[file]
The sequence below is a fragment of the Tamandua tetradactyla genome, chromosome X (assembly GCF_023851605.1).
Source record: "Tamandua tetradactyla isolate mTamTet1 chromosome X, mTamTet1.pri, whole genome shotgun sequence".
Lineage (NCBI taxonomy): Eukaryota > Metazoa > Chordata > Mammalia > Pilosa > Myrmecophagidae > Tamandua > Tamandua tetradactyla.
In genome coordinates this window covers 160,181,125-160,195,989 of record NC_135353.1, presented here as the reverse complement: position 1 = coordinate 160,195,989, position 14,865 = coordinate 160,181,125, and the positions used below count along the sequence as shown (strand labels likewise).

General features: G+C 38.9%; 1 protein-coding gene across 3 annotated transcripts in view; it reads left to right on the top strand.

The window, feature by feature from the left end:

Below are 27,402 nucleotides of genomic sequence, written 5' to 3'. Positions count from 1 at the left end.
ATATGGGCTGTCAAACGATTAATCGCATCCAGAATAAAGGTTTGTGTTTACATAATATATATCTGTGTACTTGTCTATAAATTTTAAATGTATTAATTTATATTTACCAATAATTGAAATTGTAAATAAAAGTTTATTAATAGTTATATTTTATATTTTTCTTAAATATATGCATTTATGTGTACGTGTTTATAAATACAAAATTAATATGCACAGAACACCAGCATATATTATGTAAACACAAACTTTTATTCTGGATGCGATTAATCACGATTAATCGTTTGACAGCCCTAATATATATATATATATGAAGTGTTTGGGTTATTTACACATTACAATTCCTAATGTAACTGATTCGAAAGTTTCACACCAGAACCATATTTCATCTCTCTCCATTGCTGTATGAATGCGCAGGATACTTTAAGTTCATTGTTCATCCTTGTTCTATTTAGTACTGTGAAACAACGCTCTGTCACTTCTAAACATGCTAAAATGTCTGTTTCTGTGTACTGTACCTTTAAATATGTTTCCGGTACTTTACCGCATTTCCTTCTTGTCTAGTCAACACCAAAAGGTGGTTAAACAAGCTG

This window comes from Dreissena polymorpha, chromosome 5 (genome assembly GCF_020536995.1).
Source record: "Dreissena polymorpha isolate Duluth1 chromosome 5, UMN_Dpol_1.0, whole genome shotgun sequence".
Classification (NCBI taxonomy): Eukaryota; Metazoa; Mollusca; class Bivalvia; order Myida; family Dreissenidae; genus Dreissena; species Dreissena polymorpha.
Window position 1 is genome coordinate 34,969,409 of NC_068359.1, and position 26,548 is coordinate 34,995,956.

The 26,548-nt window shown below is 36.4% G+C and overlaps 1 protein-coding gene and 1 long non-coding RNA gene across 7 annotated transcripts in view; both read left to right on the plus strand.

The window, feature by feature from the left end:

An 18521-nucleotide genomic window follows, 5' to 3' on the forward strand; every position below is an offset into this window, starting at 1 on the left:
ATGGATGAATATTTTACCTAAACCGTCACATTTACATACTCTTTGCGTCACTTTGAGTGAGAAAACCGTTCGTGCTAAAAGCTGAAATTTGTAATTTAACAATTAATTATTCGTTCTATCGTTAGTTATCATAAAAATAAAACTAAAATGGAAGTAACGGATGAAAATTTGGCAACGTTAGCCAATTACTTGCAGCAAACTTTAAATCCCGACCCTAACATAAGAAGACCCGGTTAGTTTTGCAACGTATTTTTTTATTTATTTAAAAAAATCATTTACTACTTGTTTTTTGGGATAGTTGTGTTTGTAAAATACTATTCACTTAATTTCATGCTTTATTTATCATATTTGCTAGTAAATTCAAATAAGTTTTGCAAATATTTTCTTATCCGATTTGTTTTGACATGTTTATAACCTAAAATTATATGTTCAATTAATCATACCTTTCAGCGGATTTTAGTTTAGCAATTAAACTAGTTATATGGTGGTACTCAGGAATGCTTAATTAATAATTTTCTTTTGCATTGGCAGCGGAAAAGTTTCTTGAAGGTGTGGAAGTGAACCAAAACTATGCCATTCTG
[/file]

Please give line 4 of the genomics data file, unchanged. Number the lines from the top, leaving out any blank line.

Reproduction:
In genome coordinates this window covers 160,181,125-160,195,989 of record NC_135353.1, presented here as the reverse complement: position 1 = coordinate 160,195,989, position 14,865 = coordinate 160,181,125, and the positions used below count along the sequence as shown (strand labels likewise).